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B is for buttercup!

 

Word for Wednesday: K is for Kid!

Wednesday is Jungle Jingle day down at the Jungle House, which is available to members of Jungle Tots to use for organised play sessions.  I think whoever established Jungle Tots perhaps got a bit carried away with the jungle theme when they arrived in Brunei and discovered that it did indeed have quite a lot of jungle. There are also play sessions on other days called Jungle tumble and Messy play in the jungle!

But the one that my little girl really loves is Jungle Jingle.  An hour of parents and tots, singing songs together, ‘playing’ (for want of a better word!) musical instruments, doing accompanying dance and movement.  They are learning language and rhythm and coordination and a heap of other things, but it is noisy and silly and the kids love it.

Kid (noun).
  • a young person; child
  • a young goat 
  • a generalized reference to someone especially younger or less experienced 
Derivation: Middle English kide, of Scandinavian origin; akin to Old Norse kith kid.

First Known Use: 13th century.  It was slang for ‘child’ as early as the 16th century, and established in informal usage by the mid 19th century.

 

Today, ‘kid’ is commonplace in the English language across the world.  It is so widely used to mean children that even dictionaries that once gave it as secondary slang now list it above the (original? alternative?) meaning – a young goat.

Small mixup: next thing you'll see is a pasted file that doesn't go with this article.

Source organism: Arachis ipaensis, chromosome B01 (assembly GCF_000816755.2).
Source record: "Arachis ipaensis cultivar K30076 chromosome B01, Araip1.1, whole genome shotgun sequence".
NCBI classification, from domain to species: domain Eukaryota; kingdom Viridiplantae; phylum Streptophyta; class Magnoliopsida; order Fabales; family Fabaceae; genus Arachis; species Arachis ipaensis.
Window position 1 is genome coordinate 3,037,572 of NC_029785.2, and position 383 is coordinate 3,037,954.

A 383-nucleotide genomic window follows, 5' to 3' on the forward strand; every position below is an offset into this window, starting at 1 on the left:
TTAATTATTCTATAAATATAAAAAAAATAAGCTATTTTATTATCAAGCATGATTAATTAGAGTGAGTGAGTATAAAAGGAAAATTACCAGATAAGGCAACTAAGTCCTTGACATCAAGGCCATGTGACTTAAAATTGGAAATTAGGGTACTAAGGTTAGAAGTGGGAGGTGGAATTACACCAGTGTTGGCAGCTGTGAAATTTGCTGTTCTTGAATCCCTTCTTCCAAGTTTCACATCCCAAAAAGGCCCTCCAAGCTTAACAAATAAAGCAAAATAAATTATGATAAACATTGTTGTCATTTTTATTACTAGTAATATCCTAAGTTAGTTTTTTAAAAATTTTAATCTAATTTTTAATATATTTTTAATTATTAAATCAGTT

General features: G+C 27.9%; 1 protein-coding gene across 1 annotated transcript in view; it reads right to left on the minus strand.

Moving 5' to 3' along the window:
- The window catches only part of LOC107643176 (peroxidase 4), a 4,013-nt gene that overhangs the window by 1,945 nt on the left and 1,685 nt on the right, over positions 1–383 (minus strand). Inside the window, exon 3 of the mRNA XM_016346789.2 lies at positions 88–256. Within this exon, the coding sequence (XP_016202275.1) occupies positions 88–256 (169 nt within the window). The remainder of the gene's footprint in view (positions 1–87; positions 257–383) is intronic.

Some people have very strong opinions about the use of the word kid in the context of children.  Their argument is that it is sloppy, inaccurate use of language, representative of a more general social and linguistic decline in modern culture. Strong feelings for one little word!  I confess I am not in that camp myself.

Sometimes I say children, sometimes I say kids, depending on the context.  I also think they can convey different things, depending on the way they are used.  I want my daughter to have a rich tapestry of language at her disposal, so she can really express herself.  I don’t want to hear everything described as ‘nice’ or ‘good’.  Equally I’d like her to know when it is appropriate to say ‘children’, when to say ‘kids’; how they are different from ‘teenager’ or ‘toddlers’.

A Year in the Merde focuses on the cultural differences between the French and the British, and is an entertainingly light-hearted read.  In this excerpt I think Stephen Clarke provides a classic example of an author very deliberately and effectively choosing the word ‘kid’ for purpose:

‘I was also sick of my neighbors, as most Parisians are. I now knew every second of the morning routine of the family upstairs. At 7:00 am alarm goes off, boom, Madame gets out of bed, puts on her deep-sea divers’ boots, and stomps across my ceiling to megaphone the kids awake. The kids drop bags of cannonballs onto the floor, then, apparently dragging several sledgehammers each, stampede into the kitchen. They grab their chunks of baguette and go and sit in front of the TV, which is always showing a cartoon about people who do nothing but scream at each other and explode. Every minute, one of the kids cartwheels (while bouncing cannonballs) back into the kitchen for seconds, then returns (bringing with it a family of excitable kangaroos) to the TV. Meanwhile the toilet is flushed, on average, fifty times per drop of urine expelled. Finally, there is a ten-minute period of intensive yelling, and at 8:15 on the dot they all howl and crash their way out of the apartment to school.’

(Stephen Clarke, A Year in the Merde).

Regardless of whether she’s a kid/child/bambino/bairn, here’s our little Jungle Jingler, doing what kids do best: making noise!